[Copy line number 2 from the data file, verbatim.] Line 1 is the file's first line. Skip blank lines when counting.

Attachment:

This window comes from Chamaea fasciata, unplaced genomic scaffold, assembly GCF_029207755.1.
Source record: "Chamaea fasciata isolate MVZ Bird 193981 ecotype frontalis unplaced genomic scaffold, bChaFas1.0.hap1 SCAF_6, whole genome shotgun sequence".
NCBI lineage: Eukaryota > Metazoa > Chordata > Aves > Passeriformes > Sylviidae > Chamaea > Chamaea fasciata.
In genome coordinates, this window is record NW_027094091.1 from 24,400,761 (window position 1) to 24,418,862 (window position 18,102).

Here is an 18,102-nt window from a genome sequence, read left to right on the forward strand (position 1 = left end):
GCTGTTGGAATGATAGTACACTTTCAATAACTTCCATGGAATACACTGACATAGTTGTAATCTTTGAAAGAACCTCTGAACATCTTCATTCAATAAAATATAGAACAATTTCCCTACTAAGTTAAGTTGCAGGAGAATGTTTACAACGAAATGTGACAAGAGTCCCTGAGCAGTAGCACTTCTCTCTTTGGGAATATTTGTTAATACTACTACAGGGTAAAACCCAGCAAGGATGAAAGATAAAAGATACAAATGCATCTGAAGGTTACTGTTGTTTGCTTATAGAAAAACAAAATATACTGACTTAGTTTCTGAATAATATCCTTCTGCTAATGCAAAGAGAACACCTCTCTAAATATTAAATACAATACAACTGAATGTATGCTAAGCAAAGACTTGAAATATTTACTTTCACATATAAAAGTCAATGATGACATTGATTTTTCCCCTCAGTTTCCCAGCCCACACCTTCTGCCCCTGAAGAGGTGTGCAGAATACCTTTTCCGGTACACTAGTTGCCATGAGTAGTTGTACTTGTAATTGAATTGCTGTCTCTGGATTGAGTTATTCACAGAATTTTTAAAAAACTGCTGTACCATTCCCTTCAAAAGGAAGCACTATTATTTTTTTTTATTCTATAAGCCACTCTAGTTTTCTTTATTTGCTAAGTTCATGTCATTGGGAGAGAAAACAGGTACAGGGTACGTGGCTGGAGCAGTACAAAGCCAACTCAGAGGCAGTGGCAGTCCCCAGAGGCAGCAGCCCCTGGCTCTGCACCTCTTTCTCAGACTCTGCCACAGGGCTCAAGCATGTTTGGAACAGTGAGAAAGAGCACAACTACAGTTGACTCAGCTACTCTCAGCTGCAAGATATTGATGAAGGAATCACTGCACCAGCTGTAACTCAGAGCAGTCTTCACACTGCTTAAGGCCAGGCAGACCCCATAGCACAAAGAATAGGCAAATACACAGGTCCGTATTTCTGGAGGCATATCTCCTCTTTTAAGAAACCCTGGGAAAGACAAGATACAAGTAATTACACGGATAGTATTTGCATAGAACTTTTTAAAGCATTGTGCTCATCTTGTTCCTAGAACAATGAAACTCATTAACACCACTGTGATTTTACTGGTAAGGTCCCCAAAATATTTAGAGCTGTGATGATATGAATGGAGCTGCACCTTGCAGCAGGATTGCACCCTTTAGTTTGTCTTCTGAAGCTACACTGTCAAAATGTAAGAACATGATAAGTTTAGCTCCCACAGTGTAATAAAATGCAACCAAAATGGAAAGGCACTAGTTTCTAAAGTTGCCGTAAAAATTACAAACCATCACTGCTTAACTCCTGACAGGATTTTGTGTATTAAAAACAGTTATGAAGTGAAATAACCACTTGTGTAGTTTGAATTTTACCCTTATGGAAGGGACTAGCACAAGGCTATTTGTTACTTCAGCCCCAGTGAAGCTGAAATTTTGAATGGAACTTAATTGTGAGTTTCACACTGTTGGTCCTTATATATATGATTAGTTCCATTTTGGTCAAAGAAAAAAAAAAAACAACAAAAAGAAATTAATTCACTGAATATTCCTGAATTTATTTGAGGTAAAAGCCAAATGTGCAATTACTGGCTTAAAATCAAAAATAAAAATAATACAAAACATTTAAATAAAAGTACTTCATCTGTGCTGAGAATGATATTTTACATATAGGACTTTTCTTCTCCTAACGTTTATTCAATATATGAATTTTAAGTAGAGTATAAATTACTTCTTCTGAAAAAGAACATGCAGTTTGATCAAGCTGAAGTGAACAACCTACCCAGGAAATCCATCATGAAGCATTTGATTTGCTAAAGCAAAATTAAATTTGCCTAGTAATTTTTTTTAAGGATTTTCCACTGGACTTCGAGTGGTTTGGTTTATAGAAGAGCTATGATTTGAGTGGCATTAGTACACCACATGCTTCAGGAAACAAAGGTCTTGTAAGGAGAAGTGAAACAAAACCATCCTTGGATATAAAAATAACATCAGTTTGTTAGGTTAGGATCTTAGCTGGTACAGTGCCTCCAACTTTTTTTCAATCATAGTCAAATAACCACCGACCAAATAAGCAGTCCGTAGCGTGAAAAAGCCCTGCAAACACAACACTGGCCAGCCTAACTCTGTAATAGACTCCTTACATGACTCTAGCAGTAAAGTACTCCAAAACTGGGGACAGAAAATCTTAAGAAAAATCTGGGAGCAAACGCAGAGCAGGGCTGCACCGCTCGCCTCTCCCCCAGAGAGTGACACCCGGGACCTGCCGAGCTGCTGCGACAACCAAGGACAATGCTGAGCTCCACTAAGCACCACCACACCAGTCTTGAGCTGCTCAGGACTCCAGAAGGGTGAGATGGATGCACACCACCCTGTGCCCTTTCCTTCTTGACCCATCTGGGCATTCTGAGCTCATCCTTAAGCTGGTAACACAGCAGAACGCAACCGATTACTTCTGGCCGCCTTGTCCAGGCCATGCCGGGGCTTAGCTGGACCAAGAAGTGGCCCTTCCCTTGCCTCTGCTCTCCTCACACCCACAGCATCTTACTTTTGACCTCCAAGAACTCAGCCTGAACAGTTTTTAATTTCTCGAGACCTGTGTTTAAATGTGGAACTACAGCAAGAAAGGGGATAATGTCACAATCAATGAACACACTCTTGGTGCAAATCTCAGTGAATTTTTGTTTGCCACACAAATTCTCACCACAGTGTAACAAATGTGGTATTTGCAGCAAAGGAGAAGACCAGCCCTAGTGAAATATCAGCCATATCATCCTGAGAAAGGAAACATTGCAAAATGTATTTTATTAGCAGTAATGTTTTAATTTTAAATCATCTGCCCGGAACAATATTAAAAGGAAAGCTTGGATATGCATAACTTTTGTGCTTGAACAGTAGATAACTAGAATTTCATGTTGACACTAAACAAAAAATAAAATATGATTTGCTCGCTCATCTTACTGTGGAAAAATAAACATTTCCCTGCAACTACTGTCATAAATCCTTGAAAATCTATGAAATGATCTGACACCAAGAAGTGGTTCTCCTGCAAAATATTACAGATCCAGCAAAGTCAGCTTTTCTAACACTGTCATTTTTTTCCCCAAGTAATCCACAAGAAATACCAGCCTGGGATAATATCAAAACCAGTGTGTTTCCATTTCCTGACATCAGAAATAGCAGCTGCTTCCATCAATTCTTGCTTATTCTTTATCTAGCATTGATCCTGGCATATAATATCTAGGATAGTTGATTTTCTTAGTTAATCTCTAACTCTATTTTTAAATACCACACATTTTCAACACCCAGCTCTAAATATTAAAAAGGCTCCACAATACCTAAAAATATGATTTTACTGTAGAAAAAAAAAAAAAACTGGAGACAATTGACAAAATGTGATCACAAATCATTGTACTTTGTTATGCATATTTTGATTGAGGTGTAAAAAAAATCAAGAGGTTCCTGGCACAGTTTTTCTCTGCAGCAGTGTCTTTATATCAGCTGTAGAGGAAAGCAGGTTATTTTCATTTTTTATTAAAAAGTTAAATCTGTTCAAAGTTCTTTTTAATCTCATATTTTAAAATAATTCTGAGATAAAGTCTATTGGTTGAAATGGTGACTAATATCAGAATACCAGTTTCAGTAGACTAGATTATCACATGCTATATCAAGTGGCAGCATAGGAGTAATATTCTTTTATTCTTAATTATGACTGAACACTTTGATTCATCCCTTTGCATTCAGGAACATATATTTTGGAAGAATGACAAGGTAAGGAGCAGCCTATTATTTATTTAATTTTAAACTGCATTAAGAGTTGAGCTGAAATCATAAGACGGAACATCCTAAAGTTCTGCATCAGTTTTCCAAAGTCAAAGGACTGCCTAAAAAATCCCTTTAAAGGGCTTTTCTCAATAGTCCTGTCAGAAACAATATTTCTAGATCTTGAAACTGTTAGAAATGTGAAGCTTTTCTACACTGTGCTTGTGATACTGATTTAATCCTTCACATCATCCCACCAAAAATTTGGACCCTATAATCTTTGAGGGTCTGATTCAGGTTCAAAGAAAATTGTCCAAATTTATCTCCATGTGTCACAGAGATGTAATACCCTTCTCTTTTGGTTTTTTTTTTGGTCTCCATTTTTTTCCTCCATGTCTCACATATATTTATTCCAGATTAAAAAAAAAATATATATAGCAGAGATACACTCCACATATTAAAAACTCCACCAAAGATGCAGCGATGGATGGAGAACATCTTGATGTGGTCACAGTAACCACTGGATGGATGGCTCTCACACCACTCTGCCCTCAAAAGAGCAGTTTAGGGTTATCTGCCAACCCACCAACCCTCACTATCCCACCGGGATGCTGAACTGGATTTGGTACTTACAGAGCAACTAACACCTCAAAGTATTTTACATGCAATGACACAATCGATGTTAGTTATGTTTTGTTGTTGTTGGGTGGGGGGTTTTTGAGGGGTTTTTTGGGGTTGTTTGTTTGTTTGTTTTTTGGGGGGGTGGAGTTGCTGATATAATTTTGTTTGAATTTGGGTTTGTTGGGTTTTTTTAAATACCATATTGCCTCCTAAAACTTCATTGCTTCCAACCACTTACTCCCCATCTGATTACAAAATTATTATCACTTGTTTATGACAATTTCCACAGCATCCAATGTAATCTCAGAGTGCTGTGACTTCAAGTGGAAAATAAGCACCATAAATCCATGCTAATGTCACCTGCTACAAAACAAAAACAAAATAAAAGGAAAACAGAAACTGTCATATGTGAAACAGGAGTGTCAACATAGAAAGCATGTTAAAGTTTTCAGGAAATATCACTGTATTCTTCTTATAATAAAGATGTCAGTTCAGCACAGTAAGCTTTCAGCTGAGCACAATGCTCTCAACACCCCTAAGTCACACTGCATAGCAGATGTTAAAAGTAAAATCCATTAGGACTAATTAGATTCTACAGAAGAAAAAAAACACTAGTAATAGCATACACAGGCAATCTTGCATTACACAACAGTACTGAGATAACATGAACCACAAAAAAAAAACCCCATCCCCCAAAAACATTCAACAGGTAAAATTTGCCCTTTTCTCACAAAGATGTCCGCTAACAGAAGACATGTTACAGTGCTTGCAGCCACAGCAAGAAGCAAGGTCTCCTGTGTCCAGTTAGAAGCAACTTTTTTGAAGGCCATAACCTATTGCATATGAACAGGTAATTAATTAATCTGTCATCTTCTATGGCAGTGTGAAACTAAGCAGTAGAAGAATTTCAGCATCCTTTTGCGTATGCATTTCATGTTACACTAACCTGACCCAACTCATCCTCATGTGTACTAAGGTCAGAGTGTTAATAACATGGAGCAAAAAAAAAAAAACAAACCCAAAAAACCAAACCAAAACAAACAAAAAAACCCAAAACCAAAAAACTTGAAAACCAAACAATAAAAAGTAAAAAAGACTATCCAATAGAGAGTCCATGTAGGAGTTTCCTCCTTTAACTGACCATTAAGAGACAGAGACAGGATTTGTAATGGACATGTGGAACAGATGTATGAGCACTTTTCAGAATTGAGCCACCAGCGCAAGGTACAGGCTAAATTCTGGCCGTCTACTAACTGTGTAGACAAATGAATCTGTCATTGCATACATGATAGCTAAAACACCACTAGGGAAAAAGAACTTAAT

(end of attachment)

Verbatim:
Source record: "Chamaea fasciata isolate MVZ Bird 193981 ecotype frontalis unplaced genomic scaffold, bChaFas1.0.hap1 SCAF_6, whole genome shotgun sequence".